The Church Meeting in Jesus’ Name
602 Oak Knoll Dr.
San Antonio, TX 78228
July 19 – 26 World Evangelism Conference
Both Sundays at 10 am and every night at 7 pm, ending Sunday the 26th with the morning meeting, featuring our own home-church missionaries from Mexico and Poland, as well as sister-church pastors, all sharing their passion to preach salvation to those who have never heard.
October 16,17 Men’s meeting
November 29 Thanksgiving meeting
Dinner on the grounds
January 17, 2016 David Spurgeon, Sunday 11:00 AM
February 12-21, 2016 Revival Meeting with Mike Veach
10 And Moses said unto the LORD, O my Lord, I am not eloquent, neither heretofore, nor since thou hast spoken unto thy servant: but I am slow of speech, and of a slow tongue.
11 And the LORD said unto him, Who hath made man’s mouth? or who maketh the dumb, or deaf, or the seeing, or the blind? have not I the LORD?
12 Now therefore go, and I will be with thy mouth, and teach thee what thou shalt say.
13 And he said, O my Lord, send, I pray thee, by the hand of him whom thou wilt send.
14 And the anger of the LORD was kindled against Moses…
By the time Moses sees the burning bush which “is not burnt” and is understandably amazed at the sight, he is pretty much burned out himself. He is 80 years old now, a late blooming husband and father, a wilderness dweller, and apparently content with the simplicity of his life, keeping someone else’s livestock, grazing them year in and year out, in the “backside of the desert.” An occasional caravan traveler passing along may not have been aware that this nomad shepherd visible in the distance with his flock on the hill was no ordinary Bedouin. This unremarkable old man walking the dry hills of Midian surrounded by bleating bovids had actually lived an extraordinary life, including an astonishing deliverance from death as an infant and an incomparable education in Pharaoh’s household. He had mastered the art of war by experience in battle, and had become an important political figure in Egypt before he was 40 years old.
But in the prime of his life and height of his career he felt an unshakable sense of destiny and divine calling, foreseeing that God, according to Stephen’s sermon, was to “deliver his brethren by his hand.” It was God’s call, and the calling itself is the most significant and astonishing opportunity in anyone’s life, more important than career, politics and even marriage. And Moses chose it, embraced it, and committed himself to it. Yet it happened that when he acted on God’s call his fortunes were immediately reversed, and he became a fugitive from justice, a murderer hiding in the desert. There may have been room for him to think that God had forsaken him, but after forty years he doesn’t seem noticeably resentful or bitter, or for that matter, even terribly curious. Well, it had taken a while, but God was here now, ready to move.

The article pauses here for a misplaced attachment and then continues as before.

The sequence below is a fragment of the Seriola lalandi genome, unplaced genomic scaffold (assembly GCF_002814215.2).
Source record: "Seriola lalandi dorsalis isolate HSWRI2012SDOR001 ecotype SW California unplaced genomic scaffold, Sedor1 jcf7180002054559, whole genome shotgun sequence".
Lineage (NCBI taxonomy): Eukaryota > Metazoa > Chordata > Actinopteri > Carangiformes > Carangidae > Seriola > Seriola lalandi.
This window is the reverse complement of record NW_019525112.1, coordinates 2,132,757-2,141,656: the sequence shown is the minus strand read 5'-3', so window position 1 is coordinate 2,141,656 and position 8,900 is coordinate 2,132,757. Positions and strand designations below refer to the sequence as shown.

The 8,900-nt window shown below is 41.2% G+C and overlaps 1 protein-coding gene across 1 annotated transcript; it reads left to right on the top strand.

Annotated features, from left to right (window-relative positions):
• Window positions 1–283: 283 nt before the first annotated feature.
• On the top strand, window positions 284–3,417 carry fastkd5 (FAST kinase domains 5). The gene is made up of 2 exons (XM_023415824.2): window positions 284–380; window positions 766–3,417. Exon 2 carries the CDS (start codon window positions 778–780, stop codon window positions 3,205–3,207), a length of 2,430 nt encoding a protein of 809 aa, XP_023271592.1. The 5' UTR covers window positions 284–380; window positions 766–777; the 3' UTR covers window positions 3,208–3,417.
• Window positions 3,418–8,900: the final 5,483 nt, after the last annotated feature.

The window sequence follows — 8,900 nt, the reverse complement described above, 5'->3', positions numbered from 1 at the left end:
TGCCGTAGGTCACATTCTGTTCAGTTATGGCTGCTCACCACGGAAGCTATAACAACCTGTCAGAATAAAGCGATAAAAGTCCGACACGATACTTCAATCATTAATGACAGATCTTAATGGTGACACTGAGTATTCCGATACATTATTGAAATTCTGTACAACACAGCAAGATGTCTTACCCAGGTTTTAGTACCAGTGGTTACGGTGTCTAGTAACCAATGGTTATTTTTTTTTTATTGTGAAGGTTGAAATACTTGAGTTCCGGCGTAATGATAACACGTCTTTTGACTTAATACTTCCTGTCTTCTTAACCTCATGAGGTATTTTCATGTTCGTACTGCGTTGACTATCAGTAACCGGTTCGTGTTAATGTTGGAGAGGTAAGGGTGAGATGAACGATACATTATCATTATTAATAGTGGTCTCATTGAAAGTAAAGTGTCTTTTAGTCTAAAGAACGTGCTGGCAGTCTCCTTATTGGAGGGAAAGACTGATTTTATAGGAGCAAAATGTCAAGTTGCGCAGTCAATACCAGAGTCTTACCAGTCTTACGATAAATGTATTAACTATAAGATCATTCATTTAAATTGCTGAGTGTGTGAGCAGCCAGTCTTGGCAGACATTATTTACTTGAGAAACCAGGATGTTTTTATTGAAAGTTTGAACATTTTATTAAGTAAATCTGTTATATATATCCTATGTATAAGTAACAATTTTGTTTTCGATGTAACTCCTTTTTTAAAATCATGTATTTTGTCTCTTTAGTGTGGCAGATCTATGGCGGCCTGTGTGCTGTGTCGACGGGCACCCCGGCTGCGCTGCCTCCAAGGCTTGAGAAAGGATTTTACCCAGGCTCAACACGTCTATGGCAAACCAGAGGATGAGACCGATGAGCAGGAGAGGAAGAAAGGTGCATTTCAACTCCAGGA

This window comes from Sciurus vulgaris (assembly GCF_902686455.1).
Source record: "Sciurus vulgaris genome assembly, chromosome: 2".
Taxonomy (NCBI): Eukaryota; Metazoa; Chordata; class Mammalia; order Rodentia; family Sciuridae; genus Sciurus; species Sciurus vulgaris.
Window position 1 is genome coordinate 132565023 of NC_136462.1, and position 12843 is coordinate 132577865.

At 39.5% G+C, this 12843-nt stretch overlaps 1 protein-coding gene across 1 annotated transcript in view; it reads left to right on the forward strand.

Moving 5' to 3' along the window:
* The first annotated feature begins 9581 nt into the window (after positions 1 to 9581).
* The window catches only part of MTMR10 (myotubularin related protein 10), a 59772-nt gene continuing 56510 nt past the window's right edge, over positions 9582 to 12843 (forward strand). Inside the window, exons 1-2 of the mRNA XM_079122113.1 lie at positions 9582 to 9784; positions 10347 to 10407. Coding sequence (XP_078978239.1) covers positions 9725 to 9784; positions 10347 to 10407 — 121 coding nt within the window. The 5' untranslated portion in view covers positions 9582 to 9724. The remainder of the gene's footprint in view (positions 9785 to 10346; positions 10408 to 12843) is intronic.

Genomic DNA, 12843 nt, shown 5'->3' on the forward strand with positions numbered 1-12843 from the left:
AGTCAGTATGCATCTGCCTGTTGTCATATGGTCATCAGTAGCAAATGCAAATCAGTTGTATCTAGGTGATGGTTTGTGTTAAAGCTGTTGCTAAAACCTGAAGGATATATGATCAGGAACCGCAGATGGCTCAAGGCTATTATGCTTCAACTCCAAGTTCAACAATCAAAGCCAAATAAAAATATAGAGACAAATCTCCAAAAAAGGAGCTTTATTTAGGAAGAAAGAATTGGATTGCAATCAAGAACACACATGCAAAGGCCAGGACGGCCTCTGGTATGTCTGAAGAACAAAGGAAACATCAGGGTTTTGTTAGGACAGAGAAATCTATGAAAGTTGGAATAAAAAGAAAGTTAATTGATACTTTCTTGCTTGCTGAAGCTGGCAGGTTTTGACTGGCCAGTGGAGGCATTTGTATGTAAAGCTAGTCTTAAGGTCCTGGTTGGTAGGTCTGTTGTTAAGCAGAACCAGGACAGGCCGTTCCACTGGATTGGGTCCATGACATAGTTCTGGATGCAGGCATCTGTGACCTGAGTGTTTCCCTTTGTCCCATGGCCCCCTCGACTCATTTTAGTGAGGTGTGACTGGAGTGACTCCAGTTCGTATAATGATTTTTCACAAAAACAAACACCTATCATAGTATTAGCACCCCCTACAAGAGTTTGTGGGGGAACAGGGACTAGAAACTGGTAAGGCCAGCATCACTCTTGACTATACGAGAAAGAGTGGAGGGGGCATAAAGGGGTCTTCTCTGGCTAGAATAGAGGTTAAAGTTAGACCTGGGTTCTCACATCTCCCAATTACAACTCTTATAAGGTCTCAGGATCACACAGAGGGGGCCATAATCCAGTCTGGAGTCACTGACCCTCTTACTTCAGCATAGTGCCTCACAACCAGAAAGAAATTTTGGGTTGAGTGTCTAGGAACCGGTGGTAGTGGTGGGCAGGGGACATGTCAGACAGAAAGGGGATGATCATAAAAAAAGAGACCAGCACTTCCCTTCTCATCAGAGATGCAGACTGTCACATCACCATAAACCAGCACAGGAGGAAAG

Consider the Deal
I don’t know if Moses sensed God’s presence during his 40 years of desert life. I don’t know if he regularly worshiped, or prayed. But when God outlined his thoughtful and exciting plan to deliver all Israel at once, and bring them out with wealth and substance, and lead them to a land flowing with milk and honey, Moses started making objections, and yes, they were pretty miserable protests. First, who am I? I am nobody to Pharaoh, why would he listen to me? I am nobody to Israel, why would they hear me? And by the way, who are you? I don’t know your name. Where have you been all these long years? And that obnoxious, woolly mob of mouthy, insubordinate Hebrews – they won’t believe me. They didn’t believe me when I was somebody, why would they believe now that I am nobody? And did I mention that I am not a good speaker? I’ve forgotten my Hebrew, and I’ve forgotten my Egyptian. Besides, clinical studies prove that people are more afraid of speaking in public than they are of death! That’s me.